Coupling of cerebral blood flow and oxygen metabolism is conserved for chromatic and luminance stimuli in human visual cortex

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Abstract

The ratio of the changes in cerebral blood flow (CBF) and cerebral metabolic rate of oxygen (CMRO2) during brain activation is a critical determinant of the magnitude of the blood oxygenation level dependent (BOLD) response measured with functional magnetic resonance imaging (fMRI). Cytochrome oxidase (CO), a key component of oxidative metabolism in the mitochondria, is non-uniformly distributed in visual area V1 in distinct blob and interblob regions, suggesting significant spatial variation in the capacity for oxygen metabolism. The goal of this study was to test whether CBF/CMRO2 coupling differed when these subpopulations of neurons were preferentially stimulated, using chromatic and luminance stimuli to preferentially stimulate either the blob or interblob regions. A dual-echo spiral arterial spin labeling (ASL) technique was used to measure CBF and BOLD responses simultaneously in 7 healthy human subjects. When the stimulus contrast levels were adjusted to evoke similar CBF responses (mean 65.4% ± 19.0% and 64.6% ± 19.9%, respectively for chromatic and luminance contrast), the BOLD responses were remarkably similar (1.57% ± 0.39% and 1.59% ± 0.35%) for both types of stimuli. We conclude that CBF–CMRO2 coupling is conserved for the chromatic and luminance stimuli used, suggesting a consistent coupling for blob and inter-blob neuronal populations despite the difference in CO concentration.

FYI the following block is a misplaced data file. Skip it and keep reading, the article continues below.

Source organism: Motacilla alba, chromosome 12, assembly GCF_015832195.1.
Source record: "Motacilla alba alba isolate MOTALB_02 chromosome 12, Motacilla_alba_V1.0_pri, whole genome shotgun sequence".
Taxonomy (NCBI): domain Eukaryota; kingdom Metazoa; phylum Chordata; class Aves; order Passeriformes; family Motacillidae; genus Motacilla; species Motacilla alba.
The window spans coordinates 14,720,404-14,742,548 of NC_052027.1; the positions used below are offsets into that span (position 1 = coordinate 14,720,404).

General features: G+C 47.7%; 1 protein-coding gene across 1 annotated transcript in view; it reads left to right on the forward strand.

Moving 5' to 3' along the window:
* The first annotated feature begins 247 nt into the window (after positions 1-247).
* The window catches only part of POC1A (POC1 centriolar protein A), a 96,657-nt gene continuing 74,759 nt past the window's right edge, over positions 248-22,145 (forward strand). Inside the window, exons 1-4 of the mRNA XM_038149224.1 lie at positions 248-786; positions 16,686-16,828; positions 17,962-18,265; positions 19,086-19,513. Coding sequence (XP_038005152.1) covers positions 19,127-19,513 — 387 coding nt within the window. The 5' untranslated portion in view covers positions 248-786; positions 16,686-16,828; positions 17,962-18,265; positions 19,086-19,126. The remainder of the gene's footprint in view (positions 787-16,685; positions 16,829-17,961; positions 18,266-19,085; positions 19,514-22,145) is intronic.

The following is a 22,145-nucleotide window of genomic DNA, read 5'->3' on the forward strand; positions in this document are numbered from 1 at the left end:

Highlights

▸ BOLD response is sensitive to blood flow/oxygen metabolism coupling. ▸ Variability of flow/metabolism coupling in human primary visual cortex was tested. ▸ Chromatic and luminance stimuli to excite cytochrome oxidase blob and interblob areas ▸ For stimuli tuned for similar flow response, no detected difference in BOLD response

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